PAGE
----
Farmland-exploiting goose and swan species are expanding their ranges

By Henning Heldbjerg, Department of Ecoscience, Aarhus University, Denmark,

Every winter Denmark is visited by large numbers of geese and swans from more northerly breeding sites. Many large-bodied herbivorous goose and swan species using farmland have shown rapid increases in abundance in the last 50–75 years. Increasing numbers have led to increased exploitation of agricultural crops, which has caused damage and reduction in yields and created conflicts with the farming community.

Photo by Rasmus Due Nielsen.

In a paper published in Ibis, January 2024, we compared changes in annual abundance and distribution of 12 wintering geese and swan species and tested the hypothesis that increases in national winter abundance since 2003 correlated with an expansion into formerly unoccupied winter farmland habitat. We found that nine populations showed significantly positive correlations between annual abundance and distribution range size. Five of these showed significant increases in national population abundance (Barnacle Goose, Greylag Goose, White-fronted Goose, Bewick’s Swan and Whooper Swan) between 2002/03 and 2020/21 and two have declined (Canada Goose and Taiga Bean Goose).

Species example (Pink-footed Goose Anser brachyrhynchus) showing how the available data from Denmark were collated and used. Annual winter maximum of staging/foraging birds for every site in the DOFbasen portal was extracted for each winter (A) and converted to the maximum within a 10 x 10 km square (B). For each winter, the number of squares with observations above a threshold value as percentage of all squares with any Anatidae records were calculated, and trends were calculated for each region (C). Annual national proportion of occupied squares and annual abundance estimates were compared (D) and correlated. (Copy of fig. 2 in the referred paper in Ibis).

These results support our prediction that the five key increasing goose and swan populations benefiting from farmland exploitation are showing the greatest correlation between changes in abundance and wintering range in Denmark. This implies that continued growth in abundance in these populations will lead to continued expansion in their ranges, which will increase the potential for agricultural conflict and the geographical extent of such conflicts.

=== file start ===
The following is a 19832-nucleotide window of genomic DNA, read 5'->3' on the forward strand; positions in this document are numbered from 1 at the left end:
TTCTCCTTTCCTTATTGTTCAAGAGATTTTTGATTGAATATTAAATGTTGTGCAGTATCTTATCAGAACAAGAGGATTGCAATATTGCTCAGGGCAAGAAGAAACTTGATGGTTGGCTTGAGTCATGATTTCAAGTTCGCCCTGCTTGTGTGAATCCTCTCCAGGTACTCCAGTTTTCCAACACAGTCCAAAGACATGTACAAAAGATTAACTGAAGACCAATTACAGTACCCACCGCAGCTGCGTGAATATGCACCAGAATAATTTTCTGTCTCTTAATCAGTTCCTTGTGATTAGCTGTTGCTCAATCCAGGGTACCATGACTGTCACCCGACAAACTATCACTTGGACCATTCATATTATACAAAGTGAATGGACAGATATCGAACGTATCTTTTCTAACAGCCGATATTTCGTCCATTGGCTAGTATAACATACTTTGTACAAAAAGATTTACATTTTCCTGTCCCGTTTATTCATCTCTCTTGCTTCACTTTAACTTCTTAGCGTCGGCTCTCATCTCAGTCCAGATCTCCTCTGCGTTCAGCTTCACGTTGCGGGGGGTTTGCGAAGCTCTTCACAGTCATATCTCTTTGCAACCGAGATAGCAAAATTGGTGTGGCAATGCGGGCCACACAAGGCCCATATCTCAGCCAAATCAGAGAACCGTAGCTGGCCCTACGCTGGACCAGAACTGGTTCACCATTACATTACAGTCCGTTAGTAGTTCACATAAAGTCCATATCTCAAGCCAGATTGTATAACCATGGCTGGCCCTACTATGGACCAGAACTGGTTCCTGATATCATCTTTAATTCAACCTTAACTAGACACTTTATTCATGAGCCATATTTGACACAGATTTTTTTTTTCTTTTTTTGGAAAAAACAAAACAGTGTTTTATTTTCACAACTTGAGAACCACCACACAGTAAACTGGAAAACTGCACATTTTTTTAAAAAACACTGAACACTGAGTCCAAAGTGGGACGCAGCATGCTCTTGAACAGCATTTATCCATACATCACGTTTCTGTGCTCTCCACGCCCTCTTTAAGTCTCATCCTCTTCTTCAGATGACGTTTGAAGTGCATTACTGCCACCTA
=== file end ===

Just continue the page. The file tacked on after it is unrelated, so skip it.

We used data from bird monitoring projects undertaken by large numbers of citizen scientists. We included one systematic count of wintering waterbirds at all important waterbird sites in Denmark, coordinated by Aarhus University and with the involvement of hundreds of volunteer birdwatchers. We also included unsystematic data from DOFbasen, the largest online portal for non-systematic reporting of bird observations in Denmark (> 2 mio. records annually). All observations from each population in each winter were assigned to 10 x 10 km grid squares to describe the annual distribution of staging, wintering geese and swans. These were in turn amalgamated into seven discrete recording regions to test for regional differences.

The economic impact of geese and swans feeding on crops and throughout northwest Europe has created major conflicts. The results confirm that continued increases in some goose and swan populations are likely to result in further expansion and further conflict in new areas, which is important knowledge on which to develop future policy in finding solutions to such conflict.

All information on the 12 species is available in supporting information to the paper. The results are useful for any scientific or management interest in one or more of the species.